Formation of Quadratic Equations
Formation of Quadratic Equations
A quadratic equation is a polynomial equation of the second degree, often written in the form:
a${x}^{2}$ + bx + c = 0
Where:
 a, b, and c are coefficients.
 x represents the variable.
1. General Approach:
 The formation of quadratic equations often involves translating realworld problems or mathematical relationships into a quadratic equation.
2. Standard Form:
 Quadratic equations are typically written in standard form, where the variable x is squared, and other terms are either linear or constants.
3. Steps to Form a Quadratic Equation:
a. Identify the Unknown:  Determine what quantity or variable you want to find. This will be represented by x in the equation.
b. Express the Relationship:  Express the given relationship or problem in terms of the unknown quantity x.
c. Set Up the Equation:  Write an equation that represents the given relationship or problem.
d. Rearrange the Equation:  Rearrange the equation so that it is in standard quadratic form: a${x}^{2}$ + bx + c = 0.
e. Assign Coefficients:  Identify and assign values to the coefficients a, b, and c based on the given problem or relationship.
4. Common Scenarios for Formation:
a. Quadratic Patterns: Some problems involve patterns that can be expressed as quadratic equations. For example, the area of a square depends on the length of one side, and this relationship is quadratic.
b. Projectile Motion: Problems involving the motion of objects under the influence of gravity often lead to quadratic equations. The height of an object in free fall is an example.
c. Profit and Revenue: In business and economics, quadratic equations are used to model profit, revenue, and cost functions.
d. Geometry and Area: Problems related to the areas of geometric shapes, such as squares, rectangles, and circles, can lead to quadratic equations.
e. Age Problems: Agerelated problems often lead to quadratic equations. These involve the current age, future age, and past age of individuals.
5. Example:

Scenario: Suppose you want to find the dimensions of a rectangular garden whose area is 24 square meters. The length is 2 meters more than the width.

Step 1: Identify the Unknown: Let's say the width of the garden is x meters.

Step 2: Express the Relationship: The length is 2 meters more than the width, so the length is x + 2 meters.

Step 3: Set Up the Equation: The area of the rectangle is given by the product of its length and width, so:
Area = Length × Width
24 = (x + 2) × x

Step 4: Rearrange the Equation: To bring it to standard quadratic form, expand the right side of the equation:
24 = ${x}^{2}$+ 2x

Step 5: Assign Coefficients: Here, a = 1 (the coefficient of ${x}^{2}$), b = 2 (the coefficient of x), and c = 24 (the constant term).

So, the quadratic equation is: ${x}^{2}$ + 2x  24 = 0.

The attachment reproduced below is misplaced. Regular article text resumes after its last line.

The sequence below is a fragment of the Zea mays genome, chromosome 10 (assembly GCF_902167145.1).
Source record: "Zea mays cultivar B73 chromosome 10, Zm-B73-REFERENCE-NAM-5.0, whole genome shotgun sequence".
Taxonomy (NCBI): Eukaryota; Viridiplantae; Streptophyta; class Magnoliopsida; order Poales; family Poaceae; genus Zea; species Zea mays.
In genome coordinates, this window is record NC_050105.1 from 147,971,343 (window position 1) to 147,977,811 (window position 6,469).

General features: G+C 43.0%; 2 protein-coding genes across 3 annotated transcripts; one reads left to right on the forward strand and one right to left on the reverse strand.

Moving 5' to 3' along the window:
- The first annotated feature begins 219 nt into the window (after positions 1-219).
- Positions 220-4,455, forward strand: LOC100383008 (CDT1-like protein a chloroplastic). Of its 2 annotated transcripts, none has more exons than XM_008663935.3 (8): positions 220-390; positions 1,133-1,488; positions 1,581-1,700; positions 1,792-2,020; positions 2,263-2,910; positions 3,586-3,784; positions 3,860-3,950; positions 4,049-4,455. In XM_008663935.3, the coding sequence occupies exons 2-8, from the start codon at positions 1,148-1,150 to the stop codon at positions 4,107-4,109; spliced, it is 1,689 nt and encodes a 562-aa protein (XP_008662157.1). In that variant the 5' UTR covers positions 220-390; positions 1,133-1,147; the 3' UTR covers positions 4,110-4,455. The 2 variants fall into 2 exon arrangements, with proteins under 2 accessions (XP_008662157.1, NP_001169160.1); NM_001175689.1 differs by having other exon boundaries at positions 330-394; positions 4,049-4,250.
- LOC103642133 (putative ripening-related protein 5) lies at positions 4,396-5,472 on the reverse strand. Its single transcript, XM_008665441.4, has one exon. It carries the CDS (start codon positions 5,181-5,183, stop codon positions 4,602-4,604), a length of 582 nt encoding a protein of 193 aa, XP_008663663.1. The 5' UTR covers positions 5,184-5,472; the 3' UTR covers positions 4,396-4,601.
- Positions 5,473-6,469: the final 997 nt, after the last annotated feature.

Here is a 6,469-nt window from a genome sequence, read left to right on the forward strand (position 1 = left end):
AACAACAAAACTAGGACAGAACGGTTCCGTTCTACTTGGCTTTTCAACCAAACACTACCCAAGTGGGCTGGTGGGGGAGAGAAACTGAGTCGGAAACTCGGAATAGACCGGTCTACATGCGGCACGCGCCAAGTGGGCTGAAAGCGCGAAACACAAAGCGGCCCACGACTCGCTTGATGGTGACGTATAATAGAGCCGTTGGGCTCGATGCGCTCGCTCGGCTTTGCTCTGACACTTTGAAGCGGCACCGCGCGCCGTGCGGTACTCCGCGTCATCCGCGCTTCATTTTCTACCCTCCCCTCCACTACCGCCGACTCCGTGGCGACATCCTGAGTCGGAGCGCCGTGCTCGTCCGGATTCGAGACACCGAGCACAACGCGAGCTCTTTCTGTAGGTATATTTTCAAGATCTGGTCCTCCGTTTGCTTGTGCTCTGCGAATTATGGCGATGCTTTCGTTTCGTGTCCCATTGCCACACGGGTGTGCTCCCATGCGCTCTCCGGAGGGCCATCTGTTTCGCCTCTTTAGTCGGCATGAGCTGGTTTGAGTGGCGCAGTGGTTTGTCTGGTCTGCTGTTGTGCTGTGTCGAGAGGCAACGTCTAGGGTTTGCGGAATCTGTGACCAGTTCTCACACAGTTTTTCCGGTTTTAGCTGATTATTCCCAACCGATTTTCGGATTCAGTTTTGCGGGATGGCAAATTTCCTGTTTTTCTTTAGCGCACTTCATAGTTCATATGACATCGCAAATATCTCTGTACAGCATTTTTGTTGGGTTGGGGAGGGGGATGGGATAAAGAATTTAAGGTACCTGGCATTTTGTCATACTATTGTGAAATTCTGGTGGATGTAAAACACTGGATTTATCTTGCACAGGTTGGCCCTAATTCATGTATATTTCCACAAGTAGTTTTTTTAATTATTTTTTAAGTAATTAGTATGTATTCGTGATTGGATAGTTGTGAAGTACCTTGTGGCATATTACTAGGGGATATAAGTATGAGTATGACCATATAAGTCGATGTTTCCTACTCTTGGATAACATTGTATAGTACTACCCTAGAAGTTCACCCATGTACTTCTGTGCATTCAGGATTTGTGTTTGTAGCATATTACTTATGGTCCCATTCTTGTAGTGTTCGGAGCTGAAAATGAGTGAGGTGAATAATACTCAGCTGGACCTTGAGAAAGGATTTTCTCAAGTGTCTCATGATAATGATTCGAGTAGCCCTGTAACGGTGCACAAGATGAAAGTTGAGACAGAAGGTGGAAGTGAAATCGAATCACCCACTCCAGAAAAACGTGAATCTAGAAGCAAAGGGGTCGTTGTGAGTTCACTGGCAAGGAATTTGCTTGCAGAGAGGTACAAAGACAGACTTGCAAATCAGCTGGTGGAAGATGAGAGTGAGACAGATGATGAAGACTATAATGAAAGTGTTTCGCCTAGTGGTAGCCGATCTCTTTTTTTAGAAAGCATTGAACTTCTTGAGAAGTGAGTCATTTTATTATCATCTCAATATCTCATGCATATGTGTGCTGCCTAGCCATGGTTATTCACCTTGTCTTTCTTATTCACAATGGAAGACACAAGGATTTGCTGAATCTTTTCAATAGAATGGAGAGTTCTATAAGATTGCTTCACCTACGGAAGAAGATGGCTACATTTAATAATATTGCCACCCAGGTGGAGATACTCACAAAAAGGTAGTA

6. Formation of Quadratic Equations from Given Roots
Steps to Form Quadratic Equations from Given Roots:

Identify the Roots: The first step is to identify and understand the given roots. Roots are the values of x that satisfy the quadratic equation. If you're given the roots α and β, you have:
 α: One of the solutions.
 β: The other solution.

Use the Sum and Product of Roots:
 For a quadratic equation a${x}^{2}$ + bx + c = 0, the sum of the roots is b/a, and the product of the roots is c/a. These relationships are derived from Vieta's formulas.

Write the Equation:
a. To form the quadratic equation when the roots are given, start with the basic structure:
a(x  α)(x  β) = 0
b. Expand this equation by multiplying the binomials:
a(${x}^{2}$  (α + β)x + αβ) = 0

Determine the Values of a, b, and c:
 You can match the coefficients with those in the original equation. For instance:
 a matches with the coefficient of ${x}^{2}$ in the original equation.
 b/a matches with the coefficient of x.
 αβ matches with the constant term c in the original equation.
 You can match the coefficients with those in the original equation. For instance:

Write the Final Quadratic Equation:
 Substitute the values of a, b, and c that you've determined into the general form a${x}^{2}$ + bx + c = 0 to get the specific quadratic equation based on the given roots.
Example: Suppose you are given the roots α = 3 and β = 2 and asked to form the quadratic equation.
Step 1: Identify the roots: α = 3, β = 2.
Step 2: Use the sum and product of roots:
 The sum of roots: α + β = 3  2 = 1
 The product of roots: αβ = 3 * (2) = 6
Step 3: Write the equation:
 a(x  α)(x  β) = 0
 a(${x}^{2}$  (α + β)x + αβ) = 0
Step 4: Determine the values of a, b, and c:
 a matches with the coefficient of ${x}^{2}$ (1 in this case).
 b/a matches with the coefficient of x (0 in this case).
 αβ matches with the constant term (c) (6 in this case).
Step 5: Write the final quadratic equation:
 a(${x}^{2}$  x  6) = 0
 Substituting the values:
 (${x}^{2}$  x  6) = 0 is the quadratic equation based on the given roots.
7. Solve the Quadratic Equation:
 You can solve the quadratic equation using methods such as factoring, the quadratic formula, or completing the square to find the values of x that satisfy the given problem or relationship.